Sembei with holy frikkin’ WASPS in them!

This is the kind of news from Japan I suspect is the norm. Am I right or wrong? I’ll admit that it’s a fact, as reported a few days ago by the Asahi Shimbun, that that a town called Omachi in Nagano Prefecture is selling rice crackers with wholesome waspy goodness baked right in.

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But if you come away with only one new bit of knowledge after reading my blog, I hope it’s the realization that this kind of stuff makes the news because it’s not normal.

All the weird, zany, wacky news from Japan like this you read on blogs? Most of it is considered weird here too. I’ve seen and eaten all kinds of sembei throughout my 18 years of living here, but you could live out your whole life in this country and never come across any kind of food with bugs in it on purpose. The thing is, I bet if I started posting news like this more often, my readership and Google ranking (currently 4, which is pretty darn good) would increase. I refuse to do that. In fact, I try my best to do the opposite: show you what daily life is really like (i.e. kinda boring, really).

But I have to admit, I’d love to try jibachi sembei. If it passes for “food” somewhere in the world, I’ll eat it. Whenever there’s something on a menu that’s outrageous or I don’t know what exactly it is, that’s what I order.

And please, call them “sembei,” not “rice crackers.” It irks me it when people call food by its description instead of its real name.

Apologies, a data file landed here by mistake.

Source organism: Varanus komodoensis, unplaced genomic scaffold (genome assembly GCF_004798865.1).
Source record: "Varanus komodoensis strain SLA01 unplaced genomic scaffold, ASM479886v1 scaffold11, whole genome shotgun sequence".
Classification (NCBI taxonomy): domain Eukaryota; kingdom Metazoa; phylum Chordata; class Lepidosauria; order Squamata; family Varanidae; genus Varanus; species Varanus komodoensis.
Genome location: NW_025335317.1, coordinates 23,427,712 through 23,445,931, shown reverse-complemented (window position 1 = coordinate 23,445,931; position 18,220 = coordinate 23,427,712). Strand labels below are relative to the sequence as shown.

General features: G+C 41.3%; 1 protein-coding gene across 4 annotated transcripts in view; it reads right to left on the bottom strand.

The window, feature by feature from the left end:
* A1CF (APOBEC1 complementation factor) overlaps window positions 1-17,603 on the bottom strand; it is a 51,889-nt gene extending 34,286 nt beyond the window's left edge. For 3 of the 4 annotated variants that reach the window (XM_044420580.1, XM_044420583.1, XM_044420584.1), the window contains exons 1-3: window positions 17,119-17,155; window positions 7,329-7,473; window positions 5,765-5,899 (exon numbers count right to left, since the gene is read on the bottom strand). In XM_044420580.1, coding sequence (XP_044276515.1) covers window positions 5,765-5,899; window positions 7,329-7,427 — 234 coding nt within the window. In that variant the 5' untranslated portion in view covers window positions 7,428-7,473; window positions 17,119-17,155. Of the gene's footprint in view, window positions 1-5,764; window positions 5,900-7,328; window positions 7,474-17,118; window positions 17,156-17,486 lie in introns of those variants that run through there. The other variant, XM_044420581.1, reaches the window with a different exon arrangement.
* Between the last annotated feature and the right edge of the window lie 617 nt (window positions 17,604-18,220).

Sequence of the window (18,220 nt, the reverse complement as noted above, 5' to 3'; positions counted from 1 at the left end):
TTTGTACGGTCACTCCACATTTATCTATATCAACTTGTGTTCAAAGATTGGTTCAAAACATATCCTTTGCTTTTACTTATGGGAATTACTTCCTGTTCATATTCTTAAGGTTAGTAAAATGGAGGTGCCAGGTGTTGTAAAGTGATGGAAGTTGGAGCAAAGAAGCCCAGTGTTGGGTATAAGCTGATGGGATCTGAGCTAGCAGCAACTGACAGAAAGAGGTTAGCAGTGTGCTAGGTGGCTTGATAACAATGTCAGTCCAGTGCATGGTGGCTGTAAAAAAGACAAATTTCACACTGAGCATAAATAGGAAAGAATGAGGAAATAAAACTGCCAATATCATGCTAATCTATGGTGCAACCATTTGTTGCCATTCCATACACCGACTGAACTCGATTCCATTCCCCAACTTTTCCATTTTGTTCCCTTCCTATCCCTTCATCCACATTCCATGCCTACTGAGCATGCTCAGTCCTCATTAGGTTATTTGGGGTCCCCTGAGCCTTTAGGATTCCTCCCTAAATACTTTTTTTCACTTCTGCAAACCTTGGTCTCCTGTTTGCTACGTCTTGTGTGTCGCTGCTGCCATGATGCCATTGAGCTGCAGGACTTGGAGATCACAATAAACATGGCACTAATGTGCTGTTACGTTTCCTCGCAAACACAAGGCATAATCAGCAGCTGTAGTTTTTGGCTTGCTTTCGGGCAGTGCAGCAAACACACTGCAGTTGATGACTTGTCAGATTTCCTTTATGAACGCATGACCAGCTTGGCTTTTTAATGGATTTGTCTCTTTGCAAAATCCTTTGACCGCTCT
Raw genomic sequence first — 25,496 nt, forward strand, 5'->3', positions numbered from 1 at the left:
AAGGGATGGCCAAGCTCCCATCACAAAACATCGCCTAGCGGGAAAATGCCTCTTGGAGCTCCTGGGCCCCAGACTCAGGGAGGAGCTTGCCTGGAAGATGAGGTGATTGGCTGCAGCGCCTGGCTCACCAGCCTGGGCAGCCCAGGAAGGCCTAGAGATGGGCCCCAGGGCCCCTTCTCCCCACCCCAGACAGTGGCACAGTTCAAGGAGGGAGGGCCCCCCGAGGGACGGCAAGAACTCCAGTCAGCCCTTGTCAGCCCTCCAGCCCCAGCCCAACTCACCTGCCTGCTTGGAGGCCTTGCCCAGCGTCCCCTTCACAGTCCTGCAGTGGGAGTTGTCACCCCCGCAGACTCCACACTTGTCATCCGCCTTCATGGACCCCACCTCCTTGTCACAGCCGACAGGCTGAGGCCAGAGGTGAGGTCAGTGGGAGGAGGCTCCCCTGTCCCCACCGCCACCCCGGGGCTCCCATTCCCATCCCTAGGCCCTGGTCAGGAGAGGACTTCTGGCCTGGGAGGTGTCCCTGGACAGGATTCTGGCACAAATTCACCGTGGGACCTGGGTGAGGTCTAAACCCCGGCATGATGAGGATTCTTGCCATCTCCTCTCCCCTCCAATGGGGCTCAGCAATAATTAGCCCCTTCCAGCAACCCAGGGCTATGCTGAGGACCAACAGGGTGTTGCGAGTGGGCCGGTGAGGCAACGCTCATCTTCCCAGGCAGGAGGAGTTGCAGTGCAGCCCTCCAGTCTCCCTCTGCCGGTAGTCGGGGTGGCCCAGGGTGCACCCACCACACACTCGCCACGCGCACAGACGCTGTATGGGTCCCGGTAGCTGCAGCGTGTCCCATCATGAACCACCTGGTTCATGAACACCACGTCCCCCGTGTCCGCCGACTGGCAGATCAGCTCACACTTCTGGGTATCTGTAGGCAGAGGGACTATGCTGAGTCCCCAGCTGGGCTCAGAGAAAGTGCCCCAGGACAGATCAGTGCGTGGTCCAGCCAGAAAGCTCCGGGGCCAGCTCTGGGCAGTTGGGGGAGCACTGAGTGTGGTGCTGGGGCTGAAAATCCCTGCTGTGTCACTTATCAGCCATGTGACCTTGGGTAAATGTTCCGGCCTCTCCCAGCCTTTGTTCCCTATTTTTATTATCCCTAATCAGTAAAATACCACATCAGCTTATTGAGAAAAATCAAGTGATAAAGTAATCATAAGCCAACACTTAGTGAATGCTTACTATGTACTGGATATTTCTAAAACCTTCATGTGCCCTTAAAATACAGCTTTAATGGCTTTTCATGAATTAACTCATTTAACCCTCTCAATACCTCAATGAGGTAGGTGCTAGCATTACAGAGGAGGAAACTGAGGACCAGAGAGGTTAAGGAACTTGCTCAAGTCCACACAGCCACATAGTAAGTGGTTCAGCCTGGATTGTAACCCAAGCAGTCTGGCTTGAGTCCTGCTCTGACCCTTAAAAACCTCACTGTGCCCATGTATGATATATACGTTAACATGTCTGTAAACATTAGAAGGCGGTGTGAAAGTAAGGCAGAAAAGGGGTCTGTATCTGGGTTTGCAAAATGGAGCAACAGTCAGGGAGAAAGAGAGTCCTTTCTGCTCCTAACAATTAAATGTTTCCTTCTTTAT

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Rich Pav

Richard has been living in Japan since 1990 with his wife and two teenage sons, Tony and Andy.

8 thoughts to “Sembei with holy frikkin’ WASPS in them!”

  1. If I would call those crackers “sembei” I would be looked at blankly in 99 out of 100 stores and restaurants. Same with “ocha”, “shouyu”, etc.

    In Japan, we had a difficult time getting ANYONE to recognize our pronunciation of “Mc Donalds.” We needed a translator!

    BTW – if you “talk” to Cami again, you should suck in your gut, since there is a high “babe factor” there!

    And – changing the subject again – Chinese herb I take contains earthworms. Pleasant thought. I recognized the Latin name on the list of ingredients (from my biology major days at college,) and, reluctantly, the acupuncturist reassured me that they are indeed in the mix but that they are very nutritious. No wasps, though – but then I don’t remember their Latin name.

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